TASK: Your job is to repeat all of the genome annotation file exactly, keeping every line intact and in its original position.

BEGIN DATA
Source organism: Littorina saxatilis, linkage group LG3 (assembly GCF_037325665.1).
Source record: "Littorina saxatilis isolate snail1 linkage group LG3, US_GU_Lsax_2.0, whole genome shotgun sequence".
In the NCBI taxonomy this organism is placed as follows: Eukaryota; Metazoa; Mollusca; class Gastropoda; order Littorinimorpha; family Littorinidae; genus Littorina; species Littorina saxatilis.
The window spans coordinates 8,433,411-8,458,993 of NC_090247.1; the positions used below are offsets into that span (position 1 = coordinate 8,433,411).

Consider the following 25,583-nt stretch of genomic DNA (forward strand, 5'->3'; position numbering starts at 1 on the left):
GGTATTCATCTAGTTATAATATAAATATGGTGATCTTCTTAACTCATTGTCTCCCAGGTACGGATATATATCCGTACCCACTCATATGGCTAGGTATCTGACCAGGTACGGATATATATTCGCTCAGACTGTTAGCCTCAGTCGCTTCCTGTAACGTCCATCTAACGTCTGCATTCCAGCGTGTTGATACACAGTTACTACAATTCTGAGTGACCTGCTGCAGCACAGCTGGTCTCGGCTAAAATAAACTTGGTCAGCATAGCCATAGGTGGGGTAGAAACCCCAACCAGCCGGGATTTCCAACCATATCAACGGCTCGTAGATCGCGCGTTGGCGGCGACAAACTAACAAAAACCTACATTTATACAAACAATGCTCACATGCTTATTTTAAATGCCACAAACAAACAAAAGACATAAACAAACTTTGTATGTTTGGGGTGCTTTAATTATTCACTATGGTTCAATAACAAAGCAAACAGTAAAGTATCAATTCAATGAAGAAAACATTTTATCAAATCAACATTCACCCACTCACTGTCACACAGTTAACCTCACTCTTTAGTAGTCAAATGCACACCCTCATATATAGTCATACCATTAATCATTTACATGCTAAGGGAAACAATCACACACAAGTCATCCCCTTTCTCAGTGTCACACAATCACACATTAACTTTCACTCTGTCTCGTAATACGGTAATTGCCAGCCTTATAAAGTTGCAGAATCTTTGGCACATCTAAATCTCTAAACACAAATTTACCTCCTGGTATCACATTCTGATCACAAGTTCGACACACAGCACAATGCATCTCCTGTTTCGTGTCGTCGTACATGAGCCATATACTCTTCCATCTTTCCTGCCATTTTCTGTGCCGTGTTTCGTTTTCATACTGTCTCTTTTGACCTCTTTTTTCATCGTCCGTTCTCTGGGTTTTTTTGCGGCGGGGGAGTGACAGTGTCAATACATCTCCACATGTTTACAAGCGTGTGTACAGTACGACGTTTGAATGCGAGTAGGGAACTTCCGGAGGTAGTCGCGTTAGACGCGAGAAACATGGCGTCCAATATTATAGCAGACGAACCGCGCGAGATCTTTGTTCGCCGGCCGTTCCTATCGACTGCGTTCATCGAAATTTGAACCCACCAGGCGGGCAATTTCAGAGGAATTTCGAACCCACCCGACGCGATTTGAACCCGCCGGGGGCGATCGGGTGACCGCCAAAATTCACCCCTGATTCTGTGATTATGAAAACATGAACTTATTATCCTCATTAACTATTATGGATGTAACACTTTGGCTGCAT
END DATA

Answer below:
Source organism: Littorina saxatilis, linkage group LG3 (assembly GCF_037325665.1).
Source record: "Littorina saxatilis isolate snail1 linkage group LG3, US_GU_Lsax_2.0, whole genome shotgun sequence".
In the NCBI taxonomy this organism is placed as follows: Eukaryota; Metazoa; Mollusca; class Gastropoda; order Littorinimorpha; family Littorinidae; genus Littorina; species Littorina saxatilis.
The window spans coordinates 8,433,411-8,458,993 of NC_090247.1; the positions used below are offsets into that span (position 1 = coordinate 8,433,411).

Consider the following 25,583-nt stretch of genomic DNA (forward strand, 5'->3'; position numbering starts at 1 on the left):
GGTATTCATCTAGTTATAATATAAATATGGTGATCTTCTTAACTCATTGTCTCCCAGGTACGGATATATATCCGTACCCACTCATATGGCTAGGTATCTGACCAGGTACGGATATATATTCGCTCAGACTGTTAGCCTCAGTCGCTTCCTGTAACGTCCATCTAACGTCTGCATTCCAGCGTGTTGATACACAGTTACTACAATTCTGAGTGACCTGCTGCAGCACAGCTGGTCTCGGCTAAAATAAACTTGGTCAGCATAGCCATAGGTGGGGTAGAAACCCCAACCAGCCGGGATTTCCAACCATATCAACGGCTCGTAGATCGCGCGTTGGCGGCGACAAACTAACAAAAACCTACATTTATACAAACAATGCTCACATGCTTATTTTAAATGCCACAAACAAACAAAAGACATAAACAAACTTTGTATGTTTGGGGTGCTTTAATTATTCACTATGGTTCAATAACAAAGCAAACAGTAAAGTATCAATTCAATGAAGAAAACATTTTATCAAATCAACATTCACCCACTCACTGTCACACAGTTAACCTCACTCTTTAGTAGTCAAATGCACACCCTCATATATAGTCATACCATTAATCATTTACATGCTAAGGGAAACAATCACACACAAGTCATCCCCTTTCTCAGTGTCACACAATCACACATTAACTTTCACTCTGTCTCGTAATACGGTAATTGCCAGCCTTATAAAGTTGCAGAATCTTTGGCACATCTAAATCTCTAAACACAAATTTACCTCCTGGTATCACATTCTGATCACAAGTTCGACACACAGCACAATGCATCTCCTGTTTCGTGTCGTCGTACATGAGCCATATACTCTTCCATCTTTCCTGCCATTTTCTGTGCCGTGTTTCGTTTTCATACTGTCTCTTTTGACCTCTTTTTTCATCGTCCGTTCTCTGGGTTTTTTTGCGGCGGGGGAGTGACAGTGTCAATACATCTCCACATGTTTACAAGCGTGTGTACAGTACGACGTTTGAATGCGAGTAGGGAACTTCCGGAGGTAGTCGCGTTAGACGCGAGAAACATGGCGTCCAATATTATAGCAGACGAACCGCGCGAGATCTTTGTTCGCCGGCCGTTCCTATCGACTGCGTTCATCGAAATTTGAACCCACCAGGCGGGCAATTTCAGAGGAATTTCGAACCCACCCGACGCGATTTGAACCCGCCGGGGGCGATCGGGTGACCGCCAAAATTCACCCCTGATTCTGTGATTATGAAAACATGAACTTATTATCCTCATTAACTATTATGGATGTAACACTTTGGCTGCAT